genomic studies
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2022 ◽  
Matthew Dapas ◽  
Andrea Dunaif

Abstract Polycystic ovary syndrome (PCOS) is among the most common disorders of reproductive-age women, affecting up to 15% worldwide, depending on the diagnostic criteria. PCOS is characterized by a constellation of interrelated reproductive abnormalities including disordered gonadotropin secretion, increased androgen production, chronic anovulation, and polycystic ovarian morphology. It is frequently associated with insulin resistance and obesity. These reproductive and metabolic derangements cause major morbidities across the lifespan, including anovulatory infertility and type 2 diabetes (T2D). Despite decades of investigative effort, the etiology of PCOS remains unknown. Familial clustering of PCOS cases has indicated a genetic contribution to PCOS. There are rare Mendelian forms of PCOS associated with extreme phenotypes, but PCOS typically follows a non-Mendelian pattern of inheritance consistent with a complex genetic architecture, analogous to T2D and obesity, that reflects the interaction of susceptibility genes and environmental factors. Genomic studies of PCOS have provided important insights into disease pathways and have indicated that current diagnostic criteria do not capture underlying differences in biology associated with different forms of PCOS. We provide a state-of-the-science review of genetic analyses of PCOS, including an overview of genomic methodologies aimed at a general audience of non-geneticists and clinicians. Applications in PCOS will be discussed, including strengths and limitations of each study. The contributions of environmental factors, including developmental origins, will be reviewed. Insights into the pathogenesis and genetic architecture of PCOS will be summarized. Future directions for PCOS genetic studies will be outlined.

2022 ◽  
Albano Pinto ◽  
Catarina Cunha ◽  
Raquel Chaves ◽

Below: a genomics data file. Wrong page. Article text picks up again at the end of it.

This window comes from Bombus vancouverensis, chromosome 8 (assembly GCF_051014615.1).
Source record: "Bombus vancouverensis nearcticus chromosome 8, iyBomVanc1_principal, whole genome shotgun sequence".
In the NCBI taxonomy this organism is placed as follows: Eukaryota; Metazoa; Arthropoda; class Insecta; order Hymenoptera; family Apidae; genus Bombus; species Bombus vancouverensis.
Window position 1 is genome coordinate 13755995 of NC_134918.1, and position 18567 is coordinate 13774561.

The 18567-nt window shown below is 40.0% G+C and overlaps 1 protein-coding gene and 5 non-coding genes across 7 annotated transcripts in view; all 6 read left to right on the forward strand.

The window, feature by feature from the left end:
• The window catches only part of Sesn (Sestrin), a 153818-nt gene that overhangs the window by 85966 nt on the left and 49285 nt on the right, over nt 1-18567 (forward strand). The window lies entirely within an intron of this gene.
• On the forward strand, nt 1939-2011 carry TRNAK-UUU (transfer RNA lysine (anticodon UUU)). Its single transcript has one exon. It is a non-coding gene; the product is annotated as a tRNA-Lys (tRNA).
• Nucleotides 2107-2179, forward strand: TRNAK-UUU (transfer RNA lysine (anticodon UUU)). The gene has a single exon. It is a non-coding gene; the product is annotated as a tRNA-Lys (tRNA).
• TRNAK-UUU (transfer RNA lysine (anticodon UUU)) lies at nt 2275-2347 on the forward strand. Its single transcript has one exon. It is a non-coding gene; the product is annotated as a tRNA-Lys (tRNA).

Matthew ER Butchbach ◽  
Filomena Adega

Abstract Transposable elements (TEs) are interspersed repetitive DNA sequences with the ability to mobilize in the genome. The recent development of improved tools for evaluating TE-derived sequences in genomic studies has enabled an increasing attention to the contribution of TEs to human development and disease. Spinal muscular atrophy (SMA) is an autosomal recessive motor neuron disease that is caused by deletions or mutations in the Survival Motor Neuron 1 (SMN1) gene. SMN2 gene is a nearly perfect duplication of SMN1. Both genes (collectively known as SMN1/SMN2) are highly enriched in TEs. A comprehensive analysis of TEs insertions in the SMN1/2 loci of SMA carriers, patients and healthy/control individuals was completed to perceive TE dynamics in SMN1/2 and try to establish a link between these elements and SMA.We found an Alu insertion in the promoter region and one L1 element in the 3’UTR that likely play an important role as an alternative promoter and as an alternative terminator to the gene, respectively. Additionally, the several Alu repeats inserted in the genes’ introns influence splicing, giving rise to alternative splicing events that cause RNA circularization and the birth of new alternative exons. These Alu repeats present throughout the genes are also prone to recombination events that can lead to SMN1 exons deletions, that ultimately lead to SMA. The many good and bad implications associated with the presence of TEs inside SMN1/2 make this genomic region ideal for understanding the implications of TEs on genomic evolution as well as on human genomic disease.

2022 ◽  
Hugo Darras ◽  
Natalia de Souza Araujo ◽  
Lyam Baudry ◽  
Nadege Guiglielmoni ◽  
Pedro Lorite ◽  

Cataglyphis are thermophilic ants that forage during the day when temperatures are highest and sometimes close to their critical thermal limit. Several Cataglyphis species have evolved unusual reproductive systems such as facultative queen parthenogenesis or social hybridogenesis, which have not yet been investigated in detail at the molecular level. We generated high-quality genome assemblies for two hybridogenetic lineages of the Iberian ant Cataglyphis hispanica using long-read Nanopore sequencing and exploited chromosome conformation capture (3C) sequencing to assemble contigs into 26 and 27 chromosomes, respectively. Males of one lineage were karyotyped to confirm the number of chromosomes inferred from 3C data. We obtained transcriptomic data to assist gene annotation and built custom repeat libraries for each of the two assemblies. Comparative analyses with 19 other published ant genomes were also conducted. These new genomic resources pave the way for exploring the genetic mechanisms underlying the remarkable thermal adaptation and the molecular mechanisms associated with transitions between different genetic systems characteristics of the ant genus Cataglyphis.

2022 ◽  
pp. 80-85
A. V. Mezentsev ◽  
M. M. Karapetyan ◽  
V. V. Sobolev ◽  
O. V. Zhukova ◽  
I. M. Korsunskaya